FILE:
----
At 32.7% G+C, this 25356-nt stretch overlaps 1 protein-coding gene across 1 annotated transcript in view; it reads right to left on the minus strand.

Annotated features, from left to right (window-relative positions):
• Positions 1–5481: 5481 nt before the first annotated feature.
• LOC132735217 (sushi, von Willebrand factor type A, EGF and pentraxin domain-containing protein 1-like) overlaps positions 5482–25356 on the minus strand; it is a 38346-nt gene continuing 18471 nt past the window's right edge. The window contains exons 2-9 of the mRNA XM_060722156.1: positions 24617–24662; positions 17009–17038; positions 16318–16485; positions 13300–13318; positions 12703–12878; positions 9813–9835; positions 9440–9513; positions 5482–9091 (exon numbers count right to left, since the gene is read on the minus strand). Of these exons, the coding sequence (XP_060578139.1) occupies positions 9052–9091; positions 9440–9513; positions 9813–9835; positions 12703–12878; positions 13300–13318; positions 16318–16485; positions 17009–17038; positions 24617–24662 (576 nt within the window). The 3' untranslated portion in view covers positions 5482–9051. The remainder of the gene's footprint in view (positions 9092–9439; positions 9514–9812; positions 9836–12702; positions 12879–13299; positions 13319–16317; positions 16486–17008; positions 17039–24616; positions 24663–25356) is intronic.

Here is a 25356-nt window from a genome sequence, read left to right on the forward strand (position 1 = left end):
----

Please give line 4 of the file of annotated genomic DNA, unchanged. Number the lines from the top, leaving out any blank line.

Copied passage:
• LOC132735217 (sushi, von Willebrand factor type A, EGF and pentraxin domain-containing protein 1-like) overlaps positions 5482–25356 on the minus strand; it is a 38346-nt gene continuing 18471 nt past the window's right edge. The window contains exons 2-9 of the mRNA XM_060722156.1: positions 24617–24662; positions 17009–17038; positions 16318–16485; positions 13300–13318; positions 12703–12878; positions 9813–9835; positions 9440–9513; positions 5482–9091 (exon numbers count right to left, since the gene is read on the minus strand). Of these exons, the coding sequence (XP_060578139.1) occupies positions 9052–9091; positions 9440–9513; positions 9813–9835; positions 12703–12878; positions 13300–13318; positions 16318–16485; positions 17009–17038; positions 24617–24662 (576 nt within the window). The 3' untranslated portion in view covers positions 5482–9051. The remainder of the gene's footprint in view (positions 9092–9439; positions 9514–9812; positions 9836–12702; positions 12879–13299; positions 13319–16317; positions 16486–17008; positions 17039–24616; positions 24663–25356) is intronic.